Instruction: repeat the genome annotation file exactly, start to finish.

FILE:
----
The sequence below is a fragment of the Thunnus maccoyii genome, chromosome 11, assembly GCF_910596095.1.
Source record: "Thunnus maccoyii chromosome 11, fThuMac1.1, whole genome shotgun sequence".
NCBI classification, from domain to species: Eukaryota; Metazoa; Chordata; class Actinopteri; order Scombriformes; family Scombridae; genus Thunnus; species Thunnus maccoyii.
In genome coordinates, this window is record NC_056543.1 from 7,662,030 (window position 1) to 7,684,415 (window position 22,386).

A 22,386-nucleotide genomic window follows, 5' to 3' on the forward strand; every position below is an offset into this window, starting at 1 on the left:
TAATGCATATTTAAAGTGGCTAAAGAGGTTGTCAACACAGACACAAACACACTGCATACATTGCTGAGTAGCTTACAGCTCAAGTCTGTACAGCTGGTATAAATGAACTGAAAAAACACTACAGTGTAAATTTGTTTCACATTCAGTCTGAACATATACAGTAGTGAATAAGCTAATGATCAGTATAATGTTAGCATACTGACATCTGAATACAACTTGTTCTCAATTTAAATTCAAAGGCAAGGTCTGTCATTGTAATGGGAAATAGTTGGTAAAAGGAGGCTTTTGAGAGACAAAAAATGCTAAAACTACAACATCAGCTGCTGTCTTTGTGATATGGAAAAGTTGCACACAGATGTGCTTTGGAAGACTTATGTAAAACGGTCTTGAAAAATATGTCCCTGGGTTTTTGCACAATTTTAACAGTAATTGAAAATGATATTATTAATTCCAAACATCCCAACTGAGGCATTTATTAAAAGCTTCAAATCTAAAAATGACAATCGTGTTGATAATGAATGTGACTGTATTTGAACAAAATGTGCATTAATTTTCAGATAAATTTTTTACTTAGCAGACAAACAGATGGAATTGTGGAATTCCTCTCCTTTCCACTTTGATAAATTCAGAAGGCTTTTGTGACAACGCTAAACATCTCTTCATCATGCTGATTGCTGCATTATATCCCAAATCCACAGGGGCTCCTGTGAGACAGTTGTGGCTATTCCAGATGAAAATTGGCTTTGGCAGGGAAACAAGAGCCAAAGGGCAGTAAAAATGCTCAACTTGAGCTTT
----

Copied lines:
The sequence below is a fragment of the Thunnus maccoyii genome, chromosome 11, assembly GCF_910596095.1.
Source record: "Thunnus maccoyii chromosome 11, fThuMac1.1, whole genome shotgun sequence".
NCBI classification, from domain to species: Eukaryota; Metazoa; Chordata; class Actinopteri; order Scombriformes; family Scombridae; genus Thunnus; species Thunnus maccoyii.
In genome coordinates, this window is record NC_056543.1 from 7,662,030 (window position 1) to 7,684,415 (window position 22,386).

A 22,386-nucleotide genomic window follows, 5' to 3' on the forward strand; every position below is an offset into this window, starting at 1 on the left:
TAATGCATATTTAAAGTGGCTAAAGAGGTTGTCAACACAGACACAAACACACTGCATACATTGCTGAGTAGCTTACAGCTCAAGTCTGTACAGCTGGTATAAATGAACTGAAAAAACACTACAGTGTAAATTTGTTTCACATTCAGTCTGAACATATACAGTAGTGAATAAGCTAATGATCAGTATAATGTTAGCATACTGACATCTGAATACAACTTGTTCTCAATTTAAATTCAAAGGCAAGGTCTGTCATTGTAATGGGAAATAGTTGGTAAAAGGAGGCTTTTGAGAGACAAAAAATGCTAAAACTACAACATCAGCTGCTGTCTTTGTGATATGGAAAAGTTGCACACAGATGTGCTTTGGAAGACTTATGTAAAACGGTCTTGAAAAATATGTCCCTGGGTTTTTGCACAATTTTAACAGTAATTGAAAATGATATTATTAATTCCAAACATCCCAACTGAGGCATTTATTAAAAGCTTCAAATCTAAAAATGACAATCGTGTTGATAATGAATGTGACTGTATTTGAACAAAATGTGCATTAATTTTCAGATAAATTTTTTACTTAGCAGACAAACAGATGGAATTGTGGAATTCCTCTCCTTTCCACTTTGATAAATTCAGAAGGCTTTTGTGACAACGCTAAACATCTCTTCATCATGCTGATTGCTGCATTATATCCCAAATCCACAGGGGCTCCTGTGAGACAGTTGTGGCTATTCCAGATGAAAATTGGCTTTGGCAGGGAAACAAGAGCCAAAGGGCAGTAAAAATGCTCAACTTGAGCTTT